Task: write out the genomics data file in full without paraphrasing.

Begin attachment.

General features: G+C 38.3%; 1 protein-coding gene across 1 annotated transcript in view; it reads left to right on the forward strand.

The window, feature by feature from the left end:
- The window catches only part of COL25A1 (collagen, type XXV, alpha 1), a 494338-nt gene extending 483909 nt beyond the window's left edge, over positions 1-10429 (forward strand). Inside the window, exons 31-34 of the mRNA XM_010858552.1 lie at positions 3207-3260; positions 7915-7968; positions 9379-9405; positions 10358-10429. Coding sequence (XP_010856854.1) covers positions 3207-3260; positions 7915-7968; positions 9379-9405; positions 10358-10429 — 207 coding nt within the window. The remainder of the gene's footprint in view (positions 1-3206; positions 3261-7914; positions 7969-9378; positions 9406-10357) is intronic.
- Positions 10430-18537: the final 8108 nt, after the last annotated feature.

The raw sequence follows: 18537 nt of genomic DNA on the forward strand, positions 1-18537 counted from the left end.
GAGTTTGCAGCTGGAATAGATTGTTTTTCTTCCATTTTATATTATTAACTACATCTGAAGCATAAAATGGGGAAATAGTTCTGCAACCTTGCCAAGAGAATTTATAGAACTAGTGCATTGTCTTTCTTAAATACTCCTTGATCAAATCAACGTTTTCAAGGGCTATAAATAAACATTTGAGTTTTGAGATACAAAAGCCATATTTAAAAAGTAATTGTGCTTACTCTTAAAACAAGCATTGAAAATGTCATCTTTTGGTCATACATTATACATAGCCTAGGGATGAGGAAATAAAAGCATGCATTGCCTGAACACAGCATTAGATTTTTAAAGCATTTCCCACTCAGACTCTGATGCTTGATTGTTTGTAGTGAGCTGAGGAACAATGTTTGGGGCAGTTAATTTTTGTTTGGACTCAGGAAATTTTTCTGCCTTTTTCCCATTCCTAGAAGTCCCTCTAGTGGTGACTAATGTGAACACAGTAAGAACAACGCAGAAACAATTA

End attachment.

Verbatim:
General features: G+C 38.3%; 1 protein-coding gene across 1 annotated transcript in view; it reads left to right on the forward strand.

The window, feature by feature from the left end:
- The window catches only part of COL25A1 (collagen, type XXV, alpha 1), a 494338-nt gene extending 483909 nt beyond the window's left edge, over positions 1-10429 (forward strand). Inside the window, exons 31-34 of the mRNA XM_010858552.1 lie at positions 3207-3260; positions 7915-7968; positions 9379-9405; positions 10358-10429. Coding sequence (XP_010856854.1) covers positions 3207-3260; positions 7915-7968; positions 9379-9405; positions 10358-10429 — 207 coding nt within the window. The remainder of the gene's footprint in view (positions 1-3206; positions 3261-7914; positions 7969-9378; positions 9406-10357) is intronic.
- Positions 10430-18537: the final 8108 nt, after the last annotated feature.

The raw sequence follows: 18537 nt of genomic DNA on the forward strand, positions 1-18537 counted from the left end.
GAGTTTGCAGCTGGAATAGATTGTTTTTCTTCCATTTTATATTATTAACTACATCTGAAGCATAAAATGGGGAAATAGTTCTGCAACCTTGCCAAGAGAATTTATAGAACTAGTGCATTGTCTTTCTTAAATACTCCTTGATCAAATCAACGTTTTCAAGGGCTATAAATAAACATTTGAGTTTTGAGATACAAAAGCCATATTTAAAAAGTAATTGTGCTTACTCTTAAAACAAGCATTGAAAATGTCATCTTTTGGTCATACATTATACATAGCCTAGGGATGAGGAAATAAAAGCATGCATTGCCTGAACACAGCATTAGATTTTTAAAGCATTTCCCACTCAGACTCTGATGCTTGATTGTTTGTAGTGAGCTGAGGAACAATGTTTGGGGCAGTTAATTTTTGTTTGGACTCAGGAAATTTTTCTGCCTTTTTCCCATTCCTAGAAGTCCCTCTAGTGGTGACTAATGTGAACACAGTAAGAACAACGCAGAAACAATTA